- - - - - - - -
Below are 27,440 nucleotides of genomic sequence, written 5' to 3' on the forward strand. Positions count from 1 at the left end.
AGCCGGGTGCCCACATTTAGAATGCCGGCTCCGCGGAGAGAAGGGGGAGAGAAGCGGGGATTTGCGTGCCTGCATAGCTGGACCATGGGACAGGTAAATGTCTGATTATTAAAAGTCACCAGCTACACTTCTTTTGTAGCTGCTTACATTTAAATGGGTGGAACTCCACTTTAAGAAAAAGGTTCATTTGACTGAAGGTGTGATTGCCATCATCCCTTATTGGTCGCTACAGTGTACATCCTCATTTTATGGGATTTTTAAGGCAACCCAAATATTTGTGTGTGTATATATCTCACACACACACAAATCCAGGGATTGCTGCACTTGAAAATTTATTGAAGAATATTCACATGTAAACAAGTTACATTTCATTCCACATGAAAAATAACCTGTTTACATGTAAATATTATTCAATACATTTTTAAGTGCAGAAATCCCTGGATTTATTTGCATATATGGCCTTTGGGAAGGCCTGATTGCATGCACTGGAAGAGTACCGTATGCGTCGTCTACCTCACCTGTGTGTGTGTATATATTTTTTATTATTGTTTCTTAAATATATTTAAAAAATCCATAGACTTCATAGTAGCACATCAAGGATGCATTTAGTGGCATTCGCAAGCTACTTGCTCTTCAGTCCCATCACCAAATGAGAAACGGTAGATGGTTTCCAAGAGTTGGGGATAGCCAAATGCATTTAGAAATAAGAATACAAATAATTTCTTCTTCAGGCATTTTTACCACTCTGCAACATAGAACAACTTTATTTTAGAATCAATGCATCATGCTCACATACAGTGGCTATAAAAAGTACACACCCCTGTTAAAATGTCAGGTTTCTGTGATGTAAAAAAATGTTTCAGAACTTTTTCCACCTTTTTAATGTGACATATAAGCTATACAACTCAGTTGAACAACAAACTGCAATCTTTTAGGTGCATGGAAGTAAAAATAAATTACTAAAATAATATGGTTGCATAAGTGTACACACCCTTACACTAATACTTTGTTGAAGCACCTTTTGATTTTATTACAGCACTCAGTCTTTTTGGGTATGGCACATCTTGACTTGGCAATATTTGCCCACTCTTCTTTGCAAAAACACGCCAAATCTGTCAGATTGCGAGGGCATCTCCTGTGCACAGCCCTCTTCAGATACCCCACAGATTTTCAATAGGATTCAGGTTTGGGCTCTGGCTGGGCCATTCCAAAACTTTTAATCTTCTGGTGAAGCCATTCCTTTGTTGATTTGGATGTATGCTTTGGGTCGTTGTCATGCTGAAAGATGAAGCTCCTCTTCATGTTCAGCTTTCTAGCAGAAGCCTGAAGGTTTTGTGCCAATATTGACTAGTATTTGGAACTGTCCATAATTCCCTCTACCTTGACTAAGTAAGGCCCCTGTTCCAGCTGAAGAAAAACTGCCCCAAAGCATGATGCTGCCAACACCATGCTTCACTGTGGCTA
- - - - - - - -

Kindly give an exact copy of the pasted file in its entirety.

Below are 27,440 nucleotides of genomic sequence, written 5' to 3' on the forward strand. Positions count from 1 at the left end.
AGCCGGGTGCCCACATTTAGAATGCCGGCTCCGCGGAGAGAAGGGGGAGAGAAGCGGGGATTTGCGTGCCTGCATAGCTGGACCATGGGACAGGTAAATGTCTGATTATTAAAAGTCACCAGCTACACTTCTTTTGTAGCTGCTTACATTTAAATGGGTGGAACTCCACTTTAAGAAAAAGGTTCATTTGACTGAAGGTGTGATTGCCATCATCCCTTATTGGTCGCTACAGTGTACATCCTCATTTTATGGGATTTTTAAGGCAACCCAAATATTTGTGTGTGTATATATCTCACACACACACAAATCCAGGGATTGCTGCACTTGAAAATTTATTGAAGAATATTCACATGTAAACAAGTTACATTTCATTCCACATGAAAAATAACCTGTTTACATGTAAATATTATTCAATACATTTTTAAGTGCAGAAATCCCTGGATTTATTTGCATATATGGCCTTTGGGAAGGCCTGATTGCATGCACTGGAAGAGTACCGTATGCGTCGTCTACCTCACCTGTGTGTGTGTATATATTTTTTATTATTGTTTCTTAAATATATTTAAAAAATCCATAGACTTCATAGTAGCACATCAAGGATGCATTTAGTGGCATTCGCAAGCTACTTGCTCTTCAGTCCCATCACCAAATGAGAAACGGTAGATGGTTTCCAAGAGTTGGGGATAGCCAAATGCATTTAGAAATAAGAATACAAATAATTTCTTCTTCAGGCATTTTTACCACTCTGCAACATAGAACAACTTTATTTTAGAATCAATGCATCATGCTCACATACAGTGGCTATAAAAAGTACACACCCCTGTTAAAATGTCAGGTTTCTGTGATGTAAAAAAATGTTTCAGAACTTTTTCCACCTTTTTAATGTGACATATAAGCTATACAACTCAGTTGAACAACAAACTGCAATCTTTTAGGTGCATGGAAGTAAAAATAAATTACTAAAATAATATGGTTGCATAAGTGTACACACCCTTACACTAATACTTTGTTGAAGCACCTTTTGATTTTATTACAGCACTCAGTCTTTTTGGGTATGGCACATCTTGACTTGGCAATATTTGCCCACTCTTCTTTGCAAAAACACGCCAAATCTGTCAGATTGCGAGGGCATCTCCTGTGCACAGCCCTCTTCAGATACCCCACAGATTTTCAATAGGATTCAGGTTTGGGCTCTGGCTGGGCCATTCCAAAACTTTTAATCTTCTGGTGAAGCCATTCCTTTGTTGATTTGGATGTATGCTTTGGGTCGTTGTCATGCTGAAAGATGAAGCTCCTCTTCATGTTCAGCTTTCTAGCAGAAGCCTGAAGGTTTTGTGCCAATATTGACTAGTATTTGGAACTGTCCATAATTCCCTCTACCTTGACTAAGTAAGGCCCCTGTTCCAGCTGAAGAAAAACTGCCCCAAAGCATGATGCTGCCAACACCATGCTTCACTGTGGCTA